“Ambivalent relationships are often just as problematic as the unambiguously negative ones.”
However, a relationship doesn’t have to be “toxic” or even mostly negative to have these effects. When I think about the “difficult” people I’ve worked with, many of the ones that stand out in my mind are those who weren’t challenging all the time. An example would be a former colleague who I’ll call Tara. We were never friends exactly but we enjoyed chatting at the beginning of meetings and, at social gatherings, she and I often talked about our young families. I found her funny, personable, and good at her job — most of the time. When I got up the nerve to ask another coworker whether he also found her difficult to read at times, he perfectly articulated what I was experiencing: “You just never know which Tara you’re going to get. ‘Good Tara’ is really nice and seems to have your back. ‘Bad Tara’ is grumpy and focused on her career and has no qualms about throwing you under the bus.”
Most of our work relationships don’t fall into neat categories of “good” or “bad,” even if that’s how our brains want to sort them. These “ambivalent relationships” feel occasionally positive or mostly neutral, but sometimes veer into alarming territory. Ambivalent relationships are often just as problematic as the unambiguously negative ones. Some research has shown that these relationships are, in fact, more physiologically harmful. These ambivalent relationships can have upsides too. Sometimes they motivate us to work harder on the relationship (whereas we might take a purely positive relationship for granted.) We’re also more likely to try seeing things from the other person’s perspective as we struggle to understand them.
None of our relationships are fixed. We might assume that the positive ones will always stay that way and the negative ones are doomed to be torturous forever. That mindset can lead us to neglect our work friendships, and completely dismiss the more complicated ones. If you think about the people you’ve had connections with over your career, they likely didn’t remain the same over time; they may have been malleable. After all, good relationships can sour, and some of the toughest ones can be transformed, as long as you put in the time and effort.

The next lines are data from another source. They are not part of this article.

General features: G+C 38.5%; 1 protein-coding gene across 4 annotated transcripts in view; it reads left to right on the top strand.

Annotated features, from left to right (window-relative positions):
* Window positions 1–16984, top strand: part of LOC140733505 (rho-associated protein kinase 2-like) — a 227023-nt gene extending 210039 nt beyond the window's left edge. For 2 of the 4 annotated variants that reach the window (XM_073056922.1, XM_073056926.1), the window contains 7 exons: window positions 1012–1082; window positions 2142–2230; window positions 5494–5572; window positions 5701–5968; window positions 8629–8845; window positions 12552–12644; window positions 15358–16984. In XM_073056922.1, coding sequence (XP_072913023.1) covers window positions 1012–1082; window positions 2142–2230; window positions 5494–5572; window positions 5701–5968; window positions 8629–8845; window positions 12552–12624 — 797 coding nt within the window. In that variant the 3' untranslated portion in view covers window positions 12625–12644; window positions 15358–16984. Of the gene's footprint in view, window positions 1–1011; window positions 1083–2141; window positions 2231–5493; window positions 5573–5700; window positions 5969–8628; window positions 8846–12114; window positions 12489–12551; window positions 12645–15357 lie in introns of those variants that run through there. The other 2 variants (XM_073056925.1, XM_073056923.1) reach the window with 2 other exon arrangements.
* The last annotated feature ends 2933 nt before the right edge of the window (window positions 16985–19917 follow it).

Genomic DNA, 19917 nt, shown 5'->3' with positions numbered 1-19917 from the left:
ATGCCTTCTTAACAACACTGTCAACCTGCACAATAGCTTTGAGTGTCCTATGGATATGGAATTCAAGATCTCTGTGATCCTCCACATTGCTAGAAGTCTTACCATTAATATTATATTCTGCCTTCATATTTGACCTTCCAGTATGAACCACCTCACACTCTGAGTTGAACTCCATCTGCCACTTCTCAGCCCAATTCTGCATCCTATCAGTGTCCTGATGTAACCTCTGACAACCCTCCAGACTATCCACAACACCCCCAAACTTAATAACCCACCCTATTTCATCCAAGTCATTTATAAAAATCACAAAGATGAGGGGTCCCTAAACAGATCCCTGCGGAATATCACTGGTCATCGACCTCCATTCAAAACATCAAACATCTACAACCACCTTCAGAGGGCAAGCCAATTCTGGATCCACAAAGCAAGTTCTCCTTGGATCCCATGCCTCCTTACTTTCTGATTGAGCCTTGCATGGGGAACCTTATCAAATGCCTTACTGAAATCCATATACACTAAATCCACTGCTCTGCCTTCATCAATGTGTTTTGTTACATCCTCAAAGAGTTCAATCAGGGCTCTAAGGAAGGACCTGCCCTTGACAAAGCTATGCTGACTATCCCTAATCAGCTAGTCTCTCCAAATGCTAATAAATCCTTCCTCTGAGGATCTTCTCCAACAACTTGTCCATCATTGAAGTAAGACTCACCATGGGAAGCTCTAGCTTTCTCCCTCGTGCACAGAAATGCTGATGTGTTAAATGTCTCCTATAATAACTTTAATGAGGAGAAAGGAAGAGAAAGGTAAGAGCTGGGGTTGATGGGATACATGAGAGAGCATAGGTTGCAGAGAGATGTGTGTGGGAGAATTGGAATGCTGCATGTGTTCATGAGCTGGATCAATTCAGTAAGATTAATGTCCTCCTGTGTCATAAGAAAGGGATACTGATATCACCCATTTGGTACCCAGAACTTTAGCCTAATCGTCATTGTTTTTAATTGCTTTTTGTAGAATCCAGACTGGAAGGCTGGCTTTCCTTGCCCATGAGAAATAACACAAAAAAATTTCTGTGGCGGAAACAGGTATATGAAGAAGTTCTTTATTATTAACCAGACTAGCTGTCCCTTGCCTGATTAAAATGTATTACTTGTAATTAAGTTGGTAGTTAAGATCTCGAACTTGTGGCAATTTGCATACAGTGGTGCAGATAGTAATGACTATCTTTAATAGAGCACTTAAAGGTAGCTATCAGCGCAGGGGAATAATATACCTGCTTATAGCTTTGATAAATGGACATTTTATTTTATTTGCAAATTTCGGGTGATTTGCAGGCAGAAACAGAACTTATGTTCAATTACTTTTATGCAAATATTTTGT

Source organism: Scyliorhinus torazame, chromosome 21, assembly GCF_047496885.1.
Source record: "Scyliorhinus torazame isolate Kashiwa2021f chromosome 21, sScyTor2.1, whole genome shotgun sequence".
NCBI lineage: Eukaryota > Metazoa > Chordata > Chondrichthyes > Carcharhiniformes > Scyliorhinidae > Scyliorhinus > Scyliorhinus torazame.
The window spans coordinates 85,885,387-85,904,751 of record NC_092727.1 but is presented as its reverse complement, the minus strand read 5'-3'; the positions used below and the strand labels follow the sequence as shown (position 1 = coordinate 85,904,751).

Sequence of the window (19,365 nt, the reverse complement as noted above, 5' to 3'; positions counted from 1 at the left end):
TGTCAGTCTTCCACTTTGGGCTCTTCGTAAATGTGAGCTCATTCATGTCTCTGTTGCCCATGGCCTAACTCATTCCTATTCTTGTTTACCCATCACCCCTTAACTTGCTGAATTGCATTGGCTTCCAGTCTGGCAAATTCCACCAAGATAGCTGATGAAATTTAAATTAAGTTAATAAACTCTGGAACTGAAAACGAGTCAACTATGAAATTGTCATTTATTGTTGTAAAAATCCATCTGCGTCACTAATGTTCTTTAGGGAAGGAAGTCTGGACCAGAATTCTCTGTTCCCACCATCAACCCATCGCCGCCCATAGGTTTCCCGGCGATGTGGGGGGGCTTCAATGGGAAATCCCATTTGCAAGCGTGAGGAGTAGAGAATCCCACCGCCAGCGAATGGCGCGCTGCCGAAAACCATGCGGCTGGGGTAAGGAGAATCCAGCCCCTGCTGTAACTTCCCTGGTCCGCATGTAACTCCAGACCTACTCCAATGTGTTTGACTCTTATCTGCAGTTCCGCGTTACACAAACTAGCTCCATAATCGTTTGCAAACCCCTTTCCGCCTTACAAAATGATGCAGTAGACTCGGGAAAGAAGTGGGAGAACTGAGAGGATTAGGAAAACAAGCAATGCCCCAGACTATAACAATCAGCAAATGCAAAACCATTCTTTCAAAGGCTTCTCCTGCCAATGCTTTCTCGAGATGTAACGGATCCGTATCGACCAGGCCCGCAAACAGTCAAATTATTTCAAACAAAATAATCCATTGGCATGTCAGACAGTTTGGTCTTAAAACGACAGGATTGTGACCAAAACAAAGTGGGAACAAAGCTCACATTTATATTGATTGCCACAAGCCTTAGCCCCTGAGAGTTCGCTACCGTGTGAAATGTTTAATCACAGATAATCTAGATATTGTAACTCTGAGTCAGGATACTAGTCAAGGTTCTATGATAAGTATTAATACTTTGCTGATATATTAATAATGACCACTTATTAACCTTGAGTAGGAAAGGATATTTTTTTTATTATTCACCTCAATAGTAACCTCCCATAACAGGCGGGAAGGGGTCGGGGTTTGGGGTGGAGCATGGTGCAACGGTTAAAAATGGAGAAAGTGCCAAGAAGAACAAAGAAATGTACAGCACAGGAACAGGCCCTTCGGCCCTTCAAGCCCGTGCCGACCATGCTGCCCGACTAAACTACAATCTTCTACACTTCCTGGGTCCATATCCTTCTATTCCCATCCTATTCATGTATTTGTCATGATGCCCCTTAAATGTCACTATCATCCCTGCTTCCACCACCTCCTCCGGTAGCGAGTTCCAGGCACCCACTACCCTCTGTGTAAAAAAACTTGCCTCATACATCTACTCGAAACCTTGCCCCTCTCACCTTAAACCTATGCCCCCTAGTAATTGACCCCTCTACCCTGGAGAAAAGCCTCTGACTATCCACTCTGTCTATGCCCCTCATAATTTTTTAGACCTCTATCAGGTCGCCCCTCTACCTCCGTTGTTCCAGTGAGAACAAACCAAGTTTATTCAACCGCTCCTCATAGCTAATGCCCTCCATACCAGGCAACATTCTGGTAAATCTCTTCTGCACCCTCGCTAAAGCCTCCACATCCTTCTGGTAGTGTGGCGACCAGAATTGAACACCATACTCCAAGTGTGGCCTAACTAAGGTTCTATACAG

4. Escalating is an option that has to be done carefully.
When your good-faith efforts at improving your dynamic with a coworker don’t work, there’s always the option of going to your boss or higher-up in the hopes that they will handle the situation. This is tricky though, so you need to weigh the tradeoffs carefully. Will escalating the issue make you look bad? Do you risk further damaging your relationship with your colleague if they discover you went behind their back or brought in reinforcements? Will the person you appeal to believe you?
Escalation only works if the person has the power, motivation, and skills to do something about it. That may not always be the case. Ask yourself: Who is the right person or department to turn to? Will they be open to helping you? Will they be discreet? Do they have the skills or authority to give your difficult colleague feedback? Are they sufficiently motivated to take action?